Four days after Terry Bradshaw took a shot at Mike Tomlin, the Steelers coach fired back at the Steelers Hall of Famer.
After graciously accepting that “critiques and criticisms” by fans and analysts (Bradshaw works for Fox) are part of his job, Tomlin said being called “a cheerleader guy” — as Bradshaw did on FS1 Friday — “probably falls more into the area of disrespect and unprofessional.”
Then Tomlin added: “But what do I know? I grew up a Dallas fan. Particularly a Hollywood Henderson fan.”
In the lead-up to Super Bowl XIII between the Cowboys and Steelers in January 1979, Thomas “Hollywood” Henderson told reporters of Bradshaw, “He is so dumb, he couldn't spell cat if you spotted him a C and an A.”
At 102-57, Tomlin has the third-highest winning percentage among active coaches at .642. He was tied for the fourth-fastest coach to 60 wins and has guided the Steelers to the playoffs in seven of his first 10 seasons — winning the AFC North five times and going to two Super Bowls (winning the one at the end of his second season in 2008).
On Friday's episode of “Speak For Yourself” on FS1, Bradshaw said of Tomlin: “I don't think he's a great coach at all. He's a nice coach. To me, I've said this, he's really a great cheerleader guy. I don't know what he does. I don't think he is a great coach at all. His name never even pops in my mind when we think about great coaches in the NFL.”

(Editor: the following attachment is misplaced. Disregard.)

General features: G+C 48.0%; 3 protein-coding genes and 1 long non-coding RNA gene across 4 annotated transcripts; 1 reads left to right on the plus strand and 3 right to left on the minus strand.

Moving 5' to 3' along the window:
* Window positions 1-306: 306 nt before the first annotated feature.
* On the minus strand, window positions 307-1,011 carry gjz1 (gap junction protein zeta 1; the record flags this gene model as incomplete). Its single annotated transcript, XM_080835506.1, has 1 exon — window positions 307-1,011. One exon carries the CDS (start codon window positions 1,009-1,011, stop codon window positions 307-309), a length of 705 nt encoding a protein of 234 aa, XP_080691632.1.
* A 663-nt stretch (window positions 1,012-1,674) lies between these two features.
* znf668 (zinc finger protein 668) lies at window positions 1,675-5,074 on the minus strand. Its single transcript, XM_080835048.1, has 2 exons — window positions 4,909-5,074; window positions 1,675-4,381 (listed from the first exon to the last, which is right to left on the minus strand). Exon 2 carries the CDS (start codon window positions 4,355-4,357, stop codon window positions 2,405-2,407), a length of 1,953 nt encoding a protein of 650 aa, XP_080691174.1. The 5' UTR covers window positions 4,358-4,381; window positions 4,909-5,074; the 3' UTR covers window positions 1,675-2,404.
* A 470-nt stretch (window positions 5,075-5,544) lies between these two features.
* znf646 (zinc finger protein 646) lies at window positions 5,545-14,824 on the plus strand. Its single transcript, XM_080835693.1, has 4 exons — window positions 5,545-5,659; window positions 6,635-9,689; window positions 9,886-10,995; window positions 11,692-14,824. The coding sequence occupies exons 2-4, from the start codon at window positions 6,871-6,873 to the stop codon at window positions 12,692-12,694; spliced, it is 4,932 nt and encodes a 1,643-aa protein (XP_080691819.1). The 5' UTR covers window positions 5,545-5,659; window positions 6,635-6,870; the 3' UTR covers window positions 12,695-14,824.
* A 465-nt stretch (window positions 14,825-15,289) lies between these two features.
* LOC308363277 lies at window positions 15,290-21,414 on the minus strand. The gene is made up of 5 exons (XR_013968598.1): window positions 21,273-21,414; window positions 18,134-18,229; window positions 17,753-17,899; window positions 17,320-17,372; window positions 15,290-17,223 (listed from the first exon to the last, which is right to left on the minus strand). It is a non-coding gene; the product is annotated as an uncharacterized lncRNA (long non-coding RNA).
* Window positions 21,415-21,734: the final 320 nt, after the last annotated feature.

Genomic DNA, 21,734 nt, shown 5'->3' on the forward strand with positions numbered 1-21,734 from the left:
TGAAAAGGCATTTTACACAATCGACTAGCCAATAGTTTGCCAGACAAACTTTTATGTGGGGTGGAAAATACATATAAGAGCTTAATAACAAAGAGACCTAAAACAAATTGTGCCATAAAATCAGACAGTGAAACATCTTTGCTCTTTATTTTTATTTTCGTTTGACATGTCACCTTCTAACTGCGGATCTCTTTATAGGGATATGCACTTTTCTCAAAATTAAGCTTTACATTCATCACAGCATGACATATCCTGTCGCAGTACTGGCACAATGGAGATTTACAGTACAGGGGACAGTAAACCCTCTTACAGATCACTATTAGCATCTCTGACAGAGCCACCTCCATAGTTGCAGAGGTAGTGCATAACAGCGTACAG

After Sunday's win against Baltimore that clinched the division title, several players defended Tomlin. Linebacker Lawrence Timmons, for example, called Tomlin “the premier NFL coach,” and guard David DeCastro said “we weren't very happy about” Bradshaw's comments.
“I appreciate the support, but criticism and critique are very much a part of our business and an element of our business that as a competitor I embrace,” Tomlin said. “The term ‘great' is something I have a great deal of respect for. I certainly don't think at this point that my resume at this point reads as ‘great' — but very few coaches have a resume that reads as ‘great' at this point. Guys like Bill (Belichick) in New England probably can say that or ‘Pop' (Spurs coach Gregg Popovich of the NBA) down in San Antonio, but I think the rest of us are just workin' stiffs, to be quite honest with you.
“Now that being said, terms like, ‘cheerleader guy,' to me, maybe fall outside the bounds of critique or criticism. They probably fall more into the area of disrespect and unprofessional.”